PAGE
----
You can admit it: you don’t think about Canada a lot. Even though it is home to the world’s 10th largest economy, it is kind of a stealth country. Being boring is its secret weapon.
Despite its importance, Canada manages to stay below the radar, skirt past controversy. You won’t read about a BDS movement targeting Canada. You won’t hear speeches denouncing Canada at the United Nations. No one is going to war with Canada.
Well, no one that is, except Donald Trump. And that is a problem, even for the rest of the world, even for those places that devote almost no thought to what is going on in Ottawa or Toronto or Montreal, who wouldn’t know the maple leaf on its flag from the loon on its one dollar coin.
A loon is an aquatic bird with a haunting cry. When I went to summer camp near the Canadian border as a child, the spooky calls of the loons kept many of the younger kids awake and terrified all night long. And from now on, when you think of Canada, you should be just as afraid as those kids were.
Because although Canada has not changed a bit, the fact that the president of the United States has recently launched a series of stinging verbal and economic attacks on America's neighbour to the north should make you very uncomfortable.
There are several reasons for this. Canada is the Miss Congeniality of countries, the most likeable place on the planet, known for doughnuts and ice hockey. The most controversial thing ever produced within Canada's borders (which are big as it has the second largest land mass of any country) could well be Justin Bieber.
If America is going to attack such a likeable place, imagine how it might treat a place that is more complicated or difficult.
Next, Canada is not just one of America's two closest neighbours; it is probably America's closest ally on Earth. When America has offended the world in the past, Canada has stood by its side. When America has called for allies or support, Canada has usually been there. Canada has been dependable –and more than that, Canada has been a boon to America. Canada is America's second largest trading partner, behind the exchange of more than half a trillion dollars.
And what’s more, according to data from the American government, the US, thanks to robust trade in services, actually has a small trade surplus with Canada.
Yet Mr Trump does not appear to believe those numbers from his own US Trade Representative’s office. Or – perhaps worse – he simply does not want to believe them because attacking Canada on trade seems to work for him politically.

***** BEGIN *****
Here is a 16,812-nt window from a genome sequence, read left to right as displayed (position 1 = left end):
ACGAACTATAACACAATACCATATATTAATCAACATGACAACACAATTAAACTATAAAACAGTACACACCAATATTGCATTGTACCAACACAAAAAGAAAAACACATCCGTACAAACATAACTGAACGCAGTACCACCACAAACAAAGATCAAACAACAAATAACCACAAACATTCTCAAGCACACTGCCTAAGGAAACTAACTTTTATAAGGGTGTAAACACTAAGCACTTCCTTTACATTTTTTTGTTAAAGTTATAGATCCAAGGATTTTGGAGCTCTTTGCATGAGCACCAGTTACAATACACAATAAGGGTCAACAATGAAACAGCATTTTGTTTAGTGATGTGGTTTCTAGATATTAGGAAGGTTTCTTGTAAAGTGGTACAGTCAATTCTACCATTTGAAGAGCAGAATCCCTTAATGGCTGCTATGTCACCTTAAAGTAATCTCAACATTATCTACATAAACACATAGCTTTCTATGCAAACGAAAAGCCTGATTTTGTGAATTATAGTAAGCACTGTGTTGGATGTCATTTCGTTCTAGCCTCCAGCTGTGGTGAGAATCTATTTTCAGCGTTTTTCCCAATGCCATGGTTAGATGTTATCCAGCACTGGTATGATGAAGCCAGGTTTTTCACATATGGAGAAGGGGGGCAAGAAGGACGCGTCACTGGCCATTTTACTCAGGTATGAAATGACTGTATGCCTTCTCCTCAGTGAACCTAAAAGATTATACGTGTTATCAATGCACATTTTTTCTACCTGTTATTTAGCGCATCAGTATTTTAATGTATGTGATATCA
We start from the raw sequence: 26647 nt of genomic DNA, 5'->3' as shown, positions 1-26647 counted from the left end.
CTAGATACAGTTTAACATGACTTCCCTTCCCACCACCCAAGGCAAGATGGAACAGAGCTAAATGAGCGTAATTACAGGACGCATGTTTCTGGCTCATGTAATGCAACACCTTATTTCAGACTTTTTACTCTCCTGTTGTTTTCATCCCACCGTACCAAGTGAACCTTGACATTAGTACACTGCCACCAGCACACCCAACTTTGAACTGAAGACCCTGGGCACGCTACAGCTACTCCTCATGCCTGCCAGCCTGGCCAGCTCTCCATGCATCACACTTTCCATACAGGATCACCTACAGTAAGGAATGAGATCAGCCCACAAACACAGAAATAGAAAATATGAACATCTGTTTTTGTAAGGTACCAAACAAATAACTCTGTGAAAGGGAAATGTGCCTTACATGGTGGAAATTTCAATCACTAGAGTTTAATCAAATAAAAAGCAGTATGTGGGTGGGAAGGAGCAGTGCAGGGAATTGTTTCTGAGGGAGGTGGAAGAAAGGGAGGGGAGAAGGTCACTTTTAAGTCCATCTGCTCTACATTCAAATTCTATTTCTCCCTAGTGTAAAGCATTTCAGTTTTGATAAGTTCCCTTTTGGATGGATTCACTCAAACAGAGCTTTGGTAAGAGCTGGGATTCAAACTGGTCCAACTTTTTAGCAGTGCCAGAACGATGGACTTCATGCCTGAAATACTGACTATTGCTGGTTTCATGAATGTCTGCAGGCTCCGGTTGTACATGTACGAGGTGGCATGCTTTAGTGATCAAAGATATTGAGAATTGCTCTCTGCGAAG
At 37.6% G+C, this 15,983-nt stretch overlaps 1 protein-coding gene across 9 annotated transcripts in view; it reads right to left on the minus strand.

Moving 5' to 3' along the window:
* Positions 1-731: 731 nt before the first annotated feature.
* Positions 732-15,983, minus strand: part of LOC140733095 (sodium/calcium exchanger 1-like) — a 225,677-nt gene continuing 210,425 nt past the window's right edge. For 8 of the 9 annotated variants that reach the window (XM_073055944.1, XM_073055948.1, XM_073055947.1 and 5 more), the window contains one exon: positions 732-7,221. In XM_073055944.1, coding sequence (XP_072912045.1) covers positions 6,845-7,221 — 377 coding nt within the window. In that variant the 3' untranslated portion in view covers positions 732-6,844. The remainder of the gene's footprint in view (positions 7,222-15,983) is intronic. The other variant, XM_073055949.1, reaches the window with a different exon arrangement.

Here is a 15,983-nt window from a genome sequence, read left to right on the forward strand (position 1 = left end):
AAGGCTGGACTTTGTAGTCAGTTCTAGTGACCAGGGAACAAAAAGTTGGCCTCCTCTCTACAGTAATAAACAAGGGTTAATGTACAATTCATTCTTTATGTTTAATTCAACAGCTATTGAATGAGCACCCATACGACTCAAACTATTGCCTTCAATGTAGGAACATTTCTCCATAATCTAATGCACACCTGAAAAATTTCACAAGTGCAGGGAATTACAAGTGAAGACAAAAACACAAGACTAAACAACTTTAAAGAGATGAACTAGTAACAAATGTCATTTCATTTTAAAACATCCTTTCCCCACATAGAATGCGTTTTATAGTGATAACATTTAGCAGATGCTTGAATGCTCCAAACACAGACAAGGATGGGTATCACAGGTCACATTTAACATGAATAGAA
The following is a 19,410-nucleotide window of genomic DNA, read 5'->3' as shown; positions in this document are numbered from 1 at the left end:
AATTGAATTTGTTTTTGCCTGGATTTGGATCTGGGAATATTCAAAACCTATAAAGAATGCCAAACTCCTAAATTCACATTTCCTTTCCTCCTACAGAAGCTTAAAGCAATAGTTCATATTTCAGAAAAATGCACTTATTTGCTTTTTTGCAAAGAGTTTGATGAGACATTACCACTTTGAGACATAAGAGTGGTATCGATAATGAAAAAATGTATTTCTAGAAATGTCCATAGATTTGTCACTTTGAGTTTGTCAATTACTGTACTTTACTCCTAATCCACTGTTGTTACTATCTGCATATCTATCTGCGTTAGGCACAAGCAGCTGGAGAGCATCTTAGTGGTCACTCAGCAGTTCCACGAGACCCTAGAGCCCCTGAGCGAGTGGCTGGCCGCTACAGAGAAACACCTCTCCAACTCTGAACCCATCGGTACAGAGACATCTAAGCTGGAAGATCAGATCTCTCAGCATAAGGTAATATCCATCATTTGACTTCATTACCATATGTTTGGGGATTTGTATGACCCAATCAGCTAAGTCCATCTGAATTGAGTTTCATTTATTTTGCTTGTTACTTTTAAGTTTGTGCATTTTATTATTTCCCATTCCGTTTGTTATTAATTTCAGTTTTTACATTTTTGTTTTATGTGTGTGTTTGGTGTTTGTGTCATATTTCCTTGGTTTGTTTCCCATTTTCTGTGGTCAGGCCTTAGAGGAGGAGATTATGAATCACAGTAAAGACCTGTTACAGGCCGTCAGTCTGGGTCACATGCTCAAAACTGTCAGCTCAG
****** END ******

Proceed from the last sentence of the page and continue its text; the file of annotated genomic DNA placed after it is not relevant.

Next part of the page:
In any event, Mr Trump has not only targeted Canada (among other countries) with a recent wave of tariffs, he has followed that up with a confrontation with Canadians in the wake of the most recent G7 summit – which happened to be held in Canada.
There, Canada's Prime Minister Justin Trudeau did what heads of government do and spoke out against Mr Trump's tariffs and, like other G7 ministers, as well as international financial officials and experts around the globe, condemned the idea of launching trade wars.
Mr Trump responded by calling Mr Trudeau “very dishonest and weak”, refusing to sign the G7 joint communique and having his aides compound the attacks with further condemnation of Mr Trudeau.
It was ugly and it appeared even uglier in light of the president’s subsequent full-on lovefest with North Korean dictator Kim Jong-un.
Within days, Canada's foreign minister Chrystia Freeland went to Washington and gave a speech that was blistering in its condemnation of Mr Trump, signalling both how seriously offended Canada was by the affront and that it would not take it lying down.
“You may feel today that your size allows you to go mano-a-mano with your traditional adversaries and be guaranteed to win,” she said. “But if history tells us one thing, it is that no one nation’s pre-eminence is eternal.”
Read more from David Rothkopf:
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Disturbingly, Ms Freeland’s remarks came almost simultaneously with a speech by the German foreign minister warning of the same thing, condemning the US for “one-sided” and “damaging” policies targeting its allies and arguing that the EU could no longer rely on the US.
Like the relationship with Canada, the breakdown in the relationship with America’s transatlantic allies should be seen as deeply worrying by virtually all of the US’s allies everywhere else. Why? Because Canada and Europe are America’s closest friends but more than that, the alliances with those countries are the very foundations of the past three-quarters of a century of US foreign policy.
When the US relationship with a country like Canada is thrown into question, everything is thrown into question. The US can no longer be depended upon. Old friendships and commitments apparently mean nothing. And that should be every bit as chilling for international “friends” who are betting on US support as the cries of those loons were for my campmates many years ago.
David Rothkopf is CEO of The Rothkopf Group, a visiting scholar at the Carnegie Endowment for International Peace and author of The Great Questions of Tomorrow